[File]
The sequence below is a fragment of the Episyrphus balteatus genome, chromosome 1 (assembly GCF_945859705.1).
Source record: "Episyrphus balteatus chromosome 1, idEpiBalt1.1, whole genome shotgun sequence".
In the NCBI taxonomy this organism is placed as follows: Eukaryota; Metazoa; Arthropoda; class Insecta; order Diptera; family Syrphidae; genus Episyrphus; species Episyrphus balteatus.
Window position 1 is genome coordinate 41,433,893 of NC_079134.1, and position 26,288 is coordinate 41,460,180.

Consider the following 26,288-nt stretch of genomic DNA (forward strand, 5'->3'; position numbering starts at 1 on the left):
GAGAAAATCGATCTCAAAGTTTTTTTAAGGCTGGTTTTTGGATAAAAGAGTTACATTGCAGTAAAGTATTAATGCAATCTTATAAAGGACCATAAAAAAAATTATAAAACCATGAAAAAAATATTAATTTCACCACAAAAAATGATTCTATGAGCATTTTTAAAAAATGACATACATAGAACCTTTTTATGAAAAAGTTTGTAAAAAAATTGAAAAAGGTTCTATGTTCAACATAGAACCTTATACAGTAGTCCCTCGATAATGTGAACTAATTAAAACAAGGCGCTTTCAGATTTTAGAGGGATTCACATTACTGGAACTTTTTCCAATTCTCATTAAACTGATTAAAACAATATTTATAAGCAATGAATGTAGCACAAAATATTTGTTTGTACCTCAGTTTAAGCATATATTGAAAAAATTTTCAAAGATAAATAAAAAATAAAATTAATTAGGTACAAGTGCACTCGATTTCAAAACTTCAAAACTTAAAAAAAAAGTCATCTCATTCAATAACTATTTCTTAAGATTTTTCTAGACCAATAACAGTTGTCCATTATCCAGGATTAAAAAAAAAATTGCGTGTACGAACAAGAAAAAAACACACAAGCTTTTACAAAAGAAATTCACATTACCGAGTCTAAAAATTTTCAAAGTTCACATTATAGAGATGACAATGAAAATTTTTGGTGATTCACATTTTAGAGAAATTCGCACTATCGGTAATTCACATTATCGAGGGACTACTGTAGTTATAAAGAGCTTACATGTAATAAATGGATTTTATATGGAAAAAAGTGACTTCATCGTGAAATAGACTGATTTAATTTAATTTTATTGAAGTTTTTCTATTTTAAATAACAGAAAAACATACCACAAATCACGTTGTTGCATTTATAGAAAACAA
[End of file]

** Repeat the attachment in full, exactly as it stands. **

The sequence below is a fragment of the Episyrphus balteatus genome, chromosome 1 (assembly GCF_945859705.1).
Source record: "Episyrphus balteatus chromosome 1, idEpiBalt1.1, whole genome shotgun sequence".
In the NCBI taxonomy this organism is placed as follows: Eukaryota; Metazoa; Arthropoda; class Insecta; order Diptera; family Syrphidae; genus Episyrphus; species Episyrphus balteatus.
Window position 1 is genome coordinate 41,433,893 of NC_079134.1, and position 26,288 is coordinate 41,460,180.

Consider the following 26,288-nt stretch of genomic DNA (forward strand, 5'->3'; position numbering starts at 1 on the left):
GAGAAAATCGATCTCAAAGTTTTTTTAAGGCTGGTTTTTGGATAAAAGAGTTACATTGCAGTAAAGTATTAATGCAATCTTATAAAGGACCATAAAAAAAATTATAAAACCATGAAAAAAATATTAATTTCACCACAAAAAATGATTCTATGAGCATTTTTAAAAAATGACATACATAGAACCTTTTTATGAAAAAGTTTGTAAAAAAATTGAAAAAGGTTCTATGTTCAACATAGAACCTTATACAGTAGTCCCTCGATAATGTGAACTAATTAAAACAAGGCGCTTTCAGATTTTAGAGGGATTCACATTACTGGAACTTTTTCCAATTCTCATTAAACTGATTAAAACAATATTTATAAGCAATGAATGTAGCACAAAATATTTGTTTGTACCTCAGTTTAAGCATATATTGAAAAAATTTTCAAAGATAAATAAAAAATAAAATTAATTAGGTACAAGTGCACTCGATTTCAAAACTTCAAAACTTAAAAAAAAAGTCATCTCATTCAATAACTATTTCTTAAGATTTTTCTAGACCAATAACAGTTGTCCATTATCCAGGATTAAAAAAAAAATTGCGTGTACGAACAAGAAAAAAACACACAAGCTTTTACAAAAGAAATTCACATTACCGAGTCTAAAAATTTTCAAAGTTCACATTATAGAGATGACAATGAAAATTTTTGGTGATTCACATTTTAGAGAAATTCGCACTATCGGTAATTCACATTATCGAGGGACTACTGTAGTTATAAAGAGCTTACATGTAATAAATGGATTTTATATGGAAAAAAGTGACTTCATCGTGAAATAGACTGATTTAATTTAATTTTATTGAAGTTTTTCTATTTTAAATAACAGAAAAACATACCACAAATCACGTTGTTGCATTTATAGAAAACAA